Princess Diana, a Made Up Affair and the BBC: The Real Story Behind Adultery Interview

Princess Diana's brother has demanded an inquiry into a BBC journalist's false claim Prince Charles was sleeping with the nanny.

The princess was going through a toxic split from her husband when he admitted having had an affair with Camilla Parker-Bowles, now the Duchess of Cornwall, in a 1994 TV interview.

However, a separate, false, allegation of an affair has been thrust into the spotlight amid an argument between Diana's brother Charles Spencer and the BBC.

In 1995, the princess gave her most famous interview to the BBC's Martin Bashir in which she sensationally spoke of her husband's infidelity, saying: "There were three of us in this marriage, so it was a bit crowded."

She also discussed her own affair behind her husband's back with James Hewitt and her struggles with bulimia.

However, new claims have emerged about the lengths Bashir went to in securing "the interview of the decade."

Princess Diana Royal Tour of New Zealand
Diana Princess of Wales visits Pupuke Boating Centre at Lake Pupuke, North Shore Auckland, 19th April 1983. In 1995, she did a TV interview with BBC Panorama's Martin Bashir. Tim Graham Photo Library/Getty

The BBC has admitted its flagship investigative news show Panorama gave Diana's brother Charles Spencer falsified financial documents which suggested two palace aides were taking bribes.

Now Spencer has released a letter Bashir sent him insinuating, falsely, that Prince Charles was engaged in a relationship with nanny Tiggy Legge-Bourke.

The journalist's letter, leaked to the Daily Mail, reads: "Rumours have been circulating about recurring intimacy between [Legge-Bourke] and a particular individual.

"One aide witnessed outdoor pursuits of a different kind. She is keen to divert much attention.

"Hence a decision was taken last night to authorise a friend who will say the following: her weight loss is not due to her feelings for a particular individual, and his desire for a waif-like figure, but a gluten intolerance which means she cannot eat wheat or any bread substance.

"She has been repeatedly bombarded by nuisance messages on her radio pager.

"There will be a strong implication that these are coming from a disgruntled source. There can be only one obvious culprit..."

Spencer is calling on the BBC to launch an official inquiry into the circumstances of Diana's interview, in which she finally told the world about years of heartbreak which she endured during her marriage.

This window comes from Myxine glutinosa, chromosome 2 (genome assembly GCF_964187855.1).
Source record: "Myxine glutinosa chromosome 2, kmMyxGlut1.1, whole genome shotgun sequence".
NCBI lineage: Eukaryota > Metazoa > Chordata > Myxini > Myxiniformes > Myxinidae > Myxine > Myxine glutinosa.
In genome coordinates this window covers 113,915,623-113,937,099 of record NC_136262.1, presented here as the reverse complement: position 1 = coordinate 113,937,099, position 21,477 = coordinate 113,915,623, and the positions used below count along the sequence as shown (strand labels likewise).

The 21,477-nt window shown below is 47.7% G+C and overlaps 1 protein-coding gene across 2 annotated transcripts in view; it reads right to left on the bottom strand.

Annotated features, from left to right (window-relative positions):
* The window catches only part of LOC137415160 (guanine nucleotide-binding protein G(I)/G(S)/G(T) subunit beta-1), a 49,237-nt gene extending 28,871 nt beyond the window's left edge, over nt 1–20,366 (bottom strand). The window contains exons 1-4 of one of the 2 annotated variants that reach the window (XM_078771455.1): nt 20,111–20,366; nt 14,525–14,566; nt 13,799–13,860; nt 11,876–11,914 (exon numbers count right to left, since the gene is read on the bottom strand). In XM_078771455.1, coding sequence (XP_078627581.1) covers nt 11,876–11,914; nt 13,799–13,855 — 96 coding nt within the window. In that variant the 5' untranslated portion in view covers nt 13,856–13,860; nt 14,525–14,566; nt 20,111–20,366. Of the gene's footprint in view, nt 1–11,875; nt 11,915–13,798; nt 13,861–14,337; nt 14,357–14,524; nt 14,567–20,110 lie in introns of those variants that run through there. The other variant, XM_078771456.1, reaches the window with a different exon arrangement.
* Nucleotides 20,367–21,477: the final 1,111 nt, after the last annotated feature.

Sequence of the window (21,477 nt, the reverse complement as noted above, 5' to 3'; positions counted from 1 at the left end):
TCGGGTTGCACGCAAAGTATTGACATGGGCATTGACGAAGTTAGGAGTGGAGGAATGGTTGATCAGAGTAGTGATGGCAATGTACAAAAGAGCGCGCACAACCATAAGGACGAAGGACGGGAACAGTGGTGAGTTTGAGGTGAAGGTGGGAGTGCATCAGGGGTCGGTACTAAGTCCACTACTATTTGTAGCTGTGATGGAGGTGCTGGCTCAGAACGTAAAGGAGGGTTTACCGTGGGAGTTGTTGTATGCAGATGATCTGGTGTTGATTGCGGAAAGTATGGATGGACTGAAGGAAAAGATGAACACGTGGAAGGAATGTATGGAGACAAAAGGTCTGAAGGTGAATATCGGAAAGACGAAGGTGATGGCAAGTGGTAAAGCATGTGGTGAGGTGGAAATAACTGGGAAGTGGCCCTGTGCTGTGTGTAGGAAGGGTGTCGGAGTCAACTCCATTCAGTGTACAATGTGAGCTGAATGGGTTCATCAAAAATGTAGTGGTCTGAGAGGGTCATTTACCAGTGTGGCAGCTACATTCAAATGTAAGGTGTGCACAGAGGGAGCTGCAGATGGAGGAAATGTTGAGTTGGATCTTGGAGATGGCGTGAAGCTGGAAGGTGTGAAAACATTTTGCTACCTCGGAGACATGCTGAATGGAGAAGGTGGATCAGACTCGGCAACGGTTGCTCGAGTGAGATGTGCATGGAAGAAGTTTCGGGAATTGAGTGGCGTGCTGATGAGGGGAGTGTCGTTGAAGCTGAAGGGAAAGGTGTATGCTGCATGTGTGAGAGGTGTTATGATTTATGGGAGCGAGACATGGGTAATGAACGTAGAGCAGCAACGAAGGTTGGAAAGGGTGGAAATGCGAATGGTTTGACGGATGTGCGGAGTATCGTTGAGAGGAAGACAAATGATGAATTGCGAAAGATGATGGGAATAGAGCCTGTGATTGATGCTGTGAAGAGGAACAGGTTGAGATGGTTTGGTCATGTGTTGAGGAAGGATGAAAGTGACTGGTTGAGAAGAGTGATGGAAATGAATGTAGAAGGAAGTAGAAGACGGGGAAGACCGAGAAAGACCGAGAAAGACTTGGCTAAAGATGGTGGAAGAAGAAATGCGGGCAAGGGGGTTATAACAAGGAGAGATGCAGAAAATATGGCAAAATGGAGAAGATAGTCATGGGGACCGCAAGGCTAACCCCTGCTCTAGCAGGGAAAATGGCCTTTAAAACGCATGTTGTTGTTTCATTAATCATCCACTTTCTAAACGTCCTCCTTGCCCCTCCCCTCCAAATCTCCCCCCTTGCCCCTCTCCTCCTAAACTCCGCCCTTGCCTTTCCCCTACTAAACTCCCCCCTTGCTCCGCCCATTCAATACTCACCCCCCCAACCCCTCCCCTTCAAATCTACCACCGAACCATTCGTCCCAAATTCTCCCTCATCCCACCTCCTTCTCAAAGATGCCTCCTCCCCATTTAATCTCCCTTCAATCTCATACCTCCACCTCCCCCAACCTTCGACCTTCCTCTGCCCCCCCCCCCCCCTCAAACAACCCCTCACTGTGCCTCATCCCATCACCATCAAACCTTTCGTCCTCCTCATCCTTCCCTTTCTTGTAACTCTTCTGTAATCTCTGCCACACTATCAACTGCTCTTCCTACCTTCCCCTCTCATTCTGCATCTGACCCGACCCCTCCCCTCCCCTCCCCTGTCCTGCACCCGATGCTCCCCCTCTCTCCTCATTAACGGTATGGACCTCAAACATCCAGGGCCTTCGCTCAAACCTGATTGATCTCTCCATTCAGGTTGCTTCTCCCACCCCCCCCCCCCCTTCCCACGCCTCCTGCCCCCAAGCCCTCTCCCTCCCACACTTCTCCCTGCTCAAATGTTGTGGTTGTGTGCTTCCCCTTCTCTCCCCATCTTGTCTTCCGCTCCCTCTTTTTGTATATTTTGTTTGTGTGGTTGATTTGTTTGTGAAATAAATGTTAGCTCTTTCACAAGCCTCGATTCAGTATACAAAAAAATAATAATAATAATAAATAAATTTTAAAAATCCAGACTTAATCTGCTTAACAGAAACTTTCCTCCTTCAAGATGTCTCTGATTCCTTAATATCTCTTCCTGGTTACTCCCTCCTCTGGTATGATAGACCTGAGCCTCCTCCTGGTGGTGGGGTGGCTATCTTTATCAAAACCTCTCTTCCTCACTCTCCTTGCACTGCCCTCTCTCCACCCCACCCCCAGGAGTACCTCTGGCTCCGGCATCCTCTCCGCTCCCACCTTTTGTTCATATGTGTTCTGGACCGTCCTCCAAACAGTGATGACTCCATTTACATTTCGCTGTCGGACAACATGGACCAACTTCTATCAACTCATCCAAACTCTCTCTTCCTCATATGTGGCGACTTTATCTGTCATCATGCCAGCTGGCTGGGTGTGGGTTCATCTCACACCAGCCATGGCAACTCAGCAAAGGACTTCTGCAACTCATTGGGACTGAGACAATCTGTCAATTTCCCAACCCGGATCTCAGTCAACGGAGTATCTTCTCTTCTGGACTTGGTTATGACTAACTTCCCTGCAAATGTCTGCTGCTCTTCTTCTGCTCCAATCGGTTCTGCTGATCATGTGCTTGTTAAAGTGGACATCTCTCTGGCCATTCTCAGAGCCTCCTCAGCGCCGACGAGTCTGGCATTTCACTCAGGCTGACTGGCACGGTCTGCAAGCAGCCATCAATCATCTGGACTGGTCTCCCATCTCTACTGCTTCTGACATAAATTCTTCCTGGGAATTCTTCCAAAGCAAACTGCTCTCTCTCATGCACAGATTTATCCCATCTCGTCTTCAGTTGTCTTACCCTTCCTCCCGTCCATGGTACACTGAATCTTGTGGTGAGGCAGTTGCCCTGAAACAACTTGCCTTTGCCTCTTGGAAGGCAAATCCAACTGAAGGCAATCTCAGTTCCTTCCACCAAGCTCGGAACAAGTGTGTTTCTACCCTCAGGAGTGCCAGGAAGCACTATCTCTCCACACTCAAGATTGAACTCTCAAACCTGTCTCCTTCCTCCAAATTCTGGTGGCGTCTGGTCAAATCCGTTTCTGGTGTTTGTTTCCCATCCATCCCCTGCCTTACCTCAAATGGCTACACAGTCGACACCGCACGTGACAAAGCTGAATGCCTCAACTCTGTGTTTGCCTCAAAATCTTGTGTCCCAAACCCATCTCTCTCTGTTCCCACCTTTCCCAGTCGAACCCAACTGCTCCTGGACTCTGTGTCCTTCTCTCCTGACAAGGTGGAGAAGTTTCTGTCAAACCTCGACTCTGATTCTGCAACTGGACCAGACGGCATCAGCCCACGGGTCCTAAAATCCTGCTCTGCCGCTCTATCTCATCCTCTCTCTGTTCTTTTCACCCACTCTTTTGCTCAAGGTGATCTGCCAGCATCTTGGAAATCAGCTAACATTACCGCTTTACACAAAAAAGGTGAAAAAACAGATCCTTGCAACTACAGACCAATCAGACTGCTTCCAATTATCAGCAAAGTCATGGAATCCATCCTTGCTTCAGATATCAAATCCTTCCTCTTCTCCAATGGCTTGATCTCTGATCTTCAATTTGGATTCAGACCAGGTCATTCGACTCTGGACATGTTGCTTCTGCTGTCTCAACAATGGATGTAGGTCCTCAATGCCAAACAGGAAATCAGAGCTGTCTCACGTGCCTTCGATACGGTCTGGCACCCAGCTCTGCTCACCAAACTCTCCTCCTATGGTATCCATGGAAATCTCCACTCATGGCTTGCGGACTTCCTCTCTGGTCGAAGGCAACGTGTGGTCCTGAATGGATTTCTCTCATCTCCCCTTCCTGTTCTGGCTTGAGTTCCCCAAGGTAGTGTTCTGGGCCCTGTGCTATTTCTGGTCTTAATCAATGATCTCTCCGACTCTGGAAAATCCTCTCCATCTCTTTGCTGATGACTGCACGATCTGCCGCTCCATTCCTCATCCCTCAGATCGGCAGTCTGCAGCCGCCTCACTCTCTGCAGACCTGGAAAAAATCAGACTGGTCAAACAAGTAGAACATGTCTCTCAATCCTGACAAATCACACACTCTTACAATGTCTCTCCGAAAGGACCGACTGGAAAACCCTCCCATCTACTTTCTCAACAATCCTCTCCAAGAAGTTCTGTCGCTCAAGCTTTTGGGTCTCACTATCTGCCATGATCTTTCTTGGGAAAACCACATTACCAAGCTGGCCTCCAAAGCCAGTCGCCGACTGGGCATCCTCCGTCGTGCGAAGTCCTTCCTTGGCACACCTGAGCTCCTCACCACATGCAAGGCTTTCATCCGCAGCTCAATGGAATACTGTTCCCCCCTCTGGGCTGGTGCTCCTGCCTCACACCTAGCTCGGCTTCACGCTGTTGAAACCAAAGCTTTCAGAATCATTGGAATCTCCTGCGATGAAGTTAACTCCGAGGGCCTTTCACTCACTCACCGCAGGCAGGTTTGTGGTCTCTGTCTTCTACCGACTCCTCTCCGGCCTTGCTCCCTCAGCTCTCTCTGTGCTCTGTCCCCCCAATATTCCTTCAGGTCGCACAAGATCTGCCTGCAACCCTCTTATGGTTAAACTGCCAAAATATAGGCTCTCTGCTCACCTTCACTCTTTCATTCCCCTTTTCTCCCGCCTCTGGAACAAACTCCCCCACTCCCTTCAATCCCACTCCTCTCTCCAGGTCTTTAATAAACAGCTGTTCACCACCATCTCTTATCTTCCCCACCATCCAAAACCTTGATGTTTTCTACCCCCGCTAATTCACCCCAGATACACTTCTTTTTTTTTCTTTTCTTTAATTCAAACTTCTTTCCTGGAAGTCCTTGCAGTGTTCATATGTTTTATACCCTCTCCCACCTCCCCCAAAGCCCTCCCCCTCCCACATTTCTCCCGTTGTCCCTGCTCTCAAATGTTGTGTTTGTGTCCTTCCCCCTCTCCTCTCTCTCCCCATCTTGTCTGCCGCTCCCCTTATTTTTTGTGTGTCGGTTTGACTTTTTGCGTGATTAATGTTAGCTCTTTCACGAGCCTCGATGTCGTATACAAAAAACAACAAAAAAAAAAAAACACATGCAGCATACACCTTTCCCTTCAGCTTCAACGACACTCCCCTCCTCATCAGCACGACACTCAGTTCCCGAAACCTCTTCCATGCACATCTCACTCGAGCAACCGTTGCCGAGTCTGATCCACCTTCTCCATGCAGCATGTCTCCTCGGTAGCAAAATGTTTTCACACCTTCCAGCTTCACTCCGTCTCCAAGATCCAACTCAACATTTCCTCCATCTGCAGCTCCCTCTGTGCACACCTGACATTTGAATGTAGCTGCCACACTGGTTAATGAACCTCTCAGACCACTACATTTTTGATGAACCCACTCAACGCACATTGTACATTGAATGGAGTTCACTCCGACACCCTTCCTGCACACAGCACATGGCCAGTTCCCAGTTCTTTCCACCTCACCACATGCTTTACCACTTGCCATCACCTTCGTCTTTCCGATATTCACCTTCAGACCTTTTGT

In a letter sent to the BBC but released to the Daily Mail, he said: "I am now formally asking for the BBC to open an inquiry into this matter, and I hope that it will get to the bottom of key questions."

Spencer believes the BBC, under former director general Tony Hall, whitewashed Bashir after looking into the scandal of the falsified documents.

He added: "I have to leave you in no doubt — because I want to be absolutely clear, not to threaten: this is all going to come out now.

"The sheer dishonesty of what I've seen in the BBC 25 years ago — both in Bashir and his colleagues' actions in securing the interview and the whitewash under Tony Hall's name — demands it."

He also disputed the BBC's claim the forged bank notes had no impact on Diana's decision to choose Bashir and pointed to the corporation's own claim the scoop was the "interview of the decade... or of the generation."

He said: "If it were not for me seeing these statements, I would not have introduced Bashir to my sister.

"In turn, he would have remained just one of thousands of journalists hoping that he/she had a tiny chance of getting her to speak to them, with no realistic prospect of doing so."

The BBC has said Martin Bashir is seriously ill with coronavirus and it cannot progress any investigation further until he gets better.

A BBC spokesperson told Newsweek: "The BBC has apologized. We are happy to repeat that apology.

"And while this was a quarter of a century ago, we absolutely will investigate—robustly and fairly—substantive new information.

"We have asked Earl Spencer to share further information with the BBC.

"Unfortunately, we are hampered at the moment by the simple fact that we are unable to discuss any of this with Martin Bashir, as he is seriously unwell.

"When he is well, we will of course hold an investigation into these new issues."